Diseases, Conditions, Syndromes

Hepatitis C now leading infectious disease killer in U.S.

(HealthDay)—The number of hepatitis C-linked deaths in the United States reached a record high in 2014, and the virus now kills more Americans than any other infectious disease, health officials report.

Diseases, Conditions, Syndromes

Liver transplants double for alcohol-related liver disease

The proportion of U.S. liver transplants for alcohol-associated liver disease (ALD) has doubled in the last 15 years, in part due to broader acceptance of waiving the mandated period of sobriety before transplants for this ...

Medications

What's the price of a hepatitis C cure?

Sofosbuvir is one of a number of new direct-acting antiviral drugs revolutionising the care of people living with hepatitis C. Combinations of two or three hepatitis C virus direct-acting antiviral drugs taken for 8-24 weeks ...

Immunology

Chronic fatigue syndrome: new evidence of biological causes

Chronic fatigue syndrome (CFS) affects up to 24m people, globally, but little is known about its causes. Our latest study unravels some of this mystery. The results suggest that an overactive immune system may trigger this ...

page 1 from 23

Hepatitis C

Hepatitis C is an infectious disease affecting the liver, caused by the hepatitis C virus (HCV). The infection is often asymptomatic, but once established, chronic infection can progress to scarring of the liver (fibrosis), and advanced scarring (cirrhosis) which is generally apparent after many years. In some cases, those with cirrhosis will go on to develop liver failure or other complications of cirrhosis, including liver cancer.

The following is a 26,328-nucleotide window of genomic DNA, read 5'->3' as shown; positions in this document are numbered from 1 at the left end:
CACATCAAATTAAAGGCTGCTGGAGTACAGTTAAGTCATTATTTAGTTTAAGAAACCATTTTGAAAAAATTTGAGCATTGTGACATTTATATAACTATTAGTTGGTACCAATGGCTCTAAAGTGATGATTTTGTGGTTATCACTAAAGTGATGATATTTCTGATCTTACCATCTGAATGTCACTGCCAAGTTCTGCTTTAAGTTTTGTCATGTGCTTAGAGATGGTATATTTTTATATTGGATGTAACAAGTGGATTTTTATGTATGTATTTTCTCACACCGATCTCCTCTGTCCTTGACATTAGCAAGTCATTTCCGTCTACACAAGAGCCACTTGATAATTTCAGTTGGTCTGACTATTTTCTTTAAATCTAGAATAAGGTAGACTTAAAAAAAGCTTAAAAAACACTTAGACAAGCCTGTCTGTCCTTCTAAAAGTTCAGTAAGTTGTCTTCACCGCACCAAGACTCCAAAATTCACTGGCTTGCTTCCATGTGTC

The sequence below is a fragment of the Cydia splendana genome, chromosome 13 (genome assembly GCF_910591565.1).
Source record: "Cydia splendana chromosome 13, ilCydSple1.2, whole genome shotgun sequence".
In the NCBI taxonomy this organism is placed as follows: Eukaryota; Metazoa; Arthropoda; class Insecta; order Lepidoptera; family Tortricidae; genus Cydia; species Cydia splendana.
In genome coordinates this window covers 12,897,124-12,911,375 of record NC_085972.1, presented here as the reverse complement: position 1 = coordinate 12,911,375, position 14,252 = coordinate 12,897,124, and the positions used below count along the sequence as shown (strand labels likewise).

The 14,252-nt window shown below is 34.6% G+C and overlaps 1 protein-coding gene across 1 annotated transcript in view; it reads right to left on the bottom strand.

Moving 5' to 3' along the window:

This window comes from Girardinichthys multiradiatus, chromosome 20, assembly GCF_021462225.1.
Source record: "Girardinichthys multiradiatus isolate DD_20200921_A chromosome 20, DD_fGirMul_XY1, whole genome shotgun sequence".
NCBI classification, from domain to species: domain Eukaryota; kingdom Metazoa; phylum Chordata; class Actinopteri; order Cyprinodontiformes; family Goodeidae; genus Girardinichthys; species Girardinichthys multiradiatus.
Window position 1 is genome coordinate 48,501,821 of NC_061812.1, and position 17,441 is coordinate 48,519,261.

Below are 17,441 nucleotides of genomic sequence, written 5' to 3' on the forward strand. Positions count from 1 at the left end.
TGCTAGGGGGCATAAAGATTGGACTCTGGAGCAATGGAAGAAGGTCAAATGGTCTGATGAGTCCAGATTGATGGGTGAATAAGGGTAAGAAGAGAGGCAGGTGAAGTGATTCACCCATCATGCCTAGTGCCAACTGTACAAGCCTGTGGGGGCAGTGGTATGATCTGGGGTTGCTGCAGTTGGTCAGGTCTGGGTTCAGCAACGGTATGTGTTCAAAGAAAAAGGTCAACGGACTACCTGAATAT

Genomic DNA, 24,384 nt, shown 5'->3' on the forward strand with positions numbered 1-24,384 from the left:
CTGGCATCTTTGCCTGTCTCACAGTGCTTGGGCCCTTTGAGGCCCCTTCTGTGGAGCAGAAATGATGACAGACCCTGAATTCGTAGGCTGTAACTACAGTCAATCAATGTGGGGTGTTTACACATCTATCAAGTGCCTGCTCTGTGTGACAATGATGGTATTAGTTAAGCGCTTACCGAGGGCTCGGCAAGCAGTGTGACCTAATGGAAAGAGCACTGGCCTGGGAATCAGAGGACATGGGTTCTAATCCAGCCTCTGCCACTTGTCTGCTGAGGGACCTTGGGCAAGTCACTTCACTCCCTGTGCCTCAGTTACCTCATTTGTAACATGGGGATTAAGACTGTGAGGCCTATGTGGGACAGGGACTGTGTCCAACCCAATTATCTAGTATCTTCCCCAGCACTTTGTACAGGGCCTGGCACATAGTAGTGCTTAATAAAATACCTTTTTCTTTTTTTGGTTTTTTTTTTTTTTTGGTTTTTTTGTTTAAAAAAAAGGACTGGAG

The hepatitis C virus (HCV) is spread by blood-to-blood contact. Most people have few, if any symptoms after the initial infection, yet the virus persists in the liver in about 85% of those infected. Persistent infection can be treated with medication, peginterferon and ribavirin being the standard-of-care therapy. Only 51% are cured overall. Those who develop cirrhosis or liver cancer may require a liver transplant, and the virus universally recurs after transplantation.

An estimated 270-300 million people worldwide are infected with hepatitis C. Hepatitis C is a strictly human disease. It cannot be contracted from or given to any animal. Chimpanzees can be infected with the virus in the laboratory, but do not develop the disease, which has made research more difficult. No vaccine against hepatitis C is available. The existence of hepatitis C (originally "non-A non-B hepatitis") was postulated in the 1970s and proved conclusively in 1989. It is one of five known hepatitis viruses: A, B, C, D, and E.

This text uses material from Wikipedia, licensed under CC BY-SA